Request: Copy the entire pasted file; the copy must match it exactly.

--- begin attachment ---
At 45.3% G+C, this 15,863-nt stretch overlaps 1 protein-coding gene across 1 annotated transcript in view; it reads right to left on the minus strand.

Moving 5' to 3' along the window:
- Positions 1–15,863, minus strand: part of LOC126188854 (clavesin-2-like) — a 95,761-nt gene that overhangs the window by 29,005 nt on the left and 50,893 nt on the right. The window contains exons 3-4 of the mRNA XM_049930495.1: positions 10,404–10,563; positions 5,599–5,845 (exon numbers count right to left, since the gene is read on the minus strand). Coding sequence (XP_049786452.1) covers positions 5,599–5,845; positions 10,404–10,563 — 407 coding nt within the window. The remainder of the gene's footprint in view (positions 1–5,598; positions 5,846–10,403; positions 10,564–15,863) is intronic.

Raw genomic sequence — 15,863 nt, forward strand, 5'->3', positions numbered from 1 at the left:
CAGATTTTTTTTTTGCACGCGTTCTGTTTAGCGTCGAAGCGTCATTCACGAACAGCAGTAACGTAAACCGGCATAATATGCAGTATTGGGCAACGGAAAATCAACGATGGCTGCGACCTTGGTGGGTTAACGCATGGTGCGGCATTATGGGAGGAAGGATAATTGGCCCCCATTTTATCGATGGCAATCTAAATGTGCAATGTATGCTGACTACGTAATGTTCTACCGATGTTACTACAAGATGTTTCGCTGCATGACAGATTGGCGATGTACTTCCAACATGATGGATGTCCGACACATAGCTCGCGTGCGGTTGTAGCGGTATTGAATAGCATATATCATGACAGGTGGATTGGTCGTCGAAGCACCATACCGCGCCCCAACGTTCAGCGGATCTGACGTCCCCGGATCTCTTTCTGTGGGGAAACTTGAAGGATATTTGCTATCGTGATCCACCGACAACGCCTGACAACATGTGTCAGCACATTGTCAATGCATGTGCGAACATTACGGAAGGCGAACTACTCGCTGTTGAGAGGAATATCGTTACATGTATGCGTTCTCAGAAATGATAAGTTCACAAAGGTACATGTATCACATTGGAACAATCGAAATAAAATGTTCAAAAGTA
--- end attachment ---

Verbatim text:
At 45.3% G+C, this 15,863-nt stretch overlaps 1 protein-coding gene across 1 annotated transcript in view; it reads right to left on the minus strand.

Moving 5' to 3' along the window:
- Positions 1–15,863, minus strand: part of LOC126188854 (clavesin-2-like) — a 95,761-nt gene that overhangs the window by 29,005 nt on the left and 50,893 nt on the right. The window contains exons 3-4 of the mRNA XM_049930495.1: positions 10,404–10,563; positions 5,599–5,845 (exon numbers count right to left, since the gene is read on the minus strand). Coding sequence (XP_049786452.1) covers positions 5,599–5,845; positions 10,404–10,563 — 407 coding nt within the window. The remainder of the gene's footprint in view (positions 1–5,598; positions 5,846–10,403; positions 10,564–15,863) is intronic.

Raw genomic sequence — 15,863 nt, forward strand, 5'->3', positions numbered from 1 at the left:
CAGATTTTTTTTTTGCACGCGTTCTGTTTAGCGTCGAAGCGTCATTCACGAACAGCAGTAACGTAAACCGGCATAATATGCAGTATTGGGCAACGGAAAATCAACGATGGCTGCGACCTTGGTGGGTTAACGCATGGTGCGGCATTATGGGAGGAAGGATAATTGGCCCCCATTTTATCGATGGCAATCTAAATGTGCAATGTATGCTGACTACGTAATGTTCTACCGATGTTACTACAAGATGTTTCGCTGCATGACAGATTGGCGATGTACTTCCAACATGATGGATGTCCGACACATAGCTCGCGTGCGGTTGTAGCGGTATTGAATAGCATATATCATGACAGGTGGATTGGTCGTCGAAGCACCATACCGCGCCCCAACGTTCAGCGGATCTGACGTCCCCGGATCTCTTTCTGTGGGGAAACTTGAAGGATATTTGCTATCGTGATCCACCGACAACGCCTGACAACATGTGTCAGCACATTGTCAATGCATGTGCGAACATTACGGAAGGCGAACTACTCGCTGTTGAGAGGAATATCGTTACATGTATGCGTTCTCAGAAATGATAAGTTCACAAAGGTACATGTATCACATTGGAACAATCGAAATAAAATGTTCAAAAGTA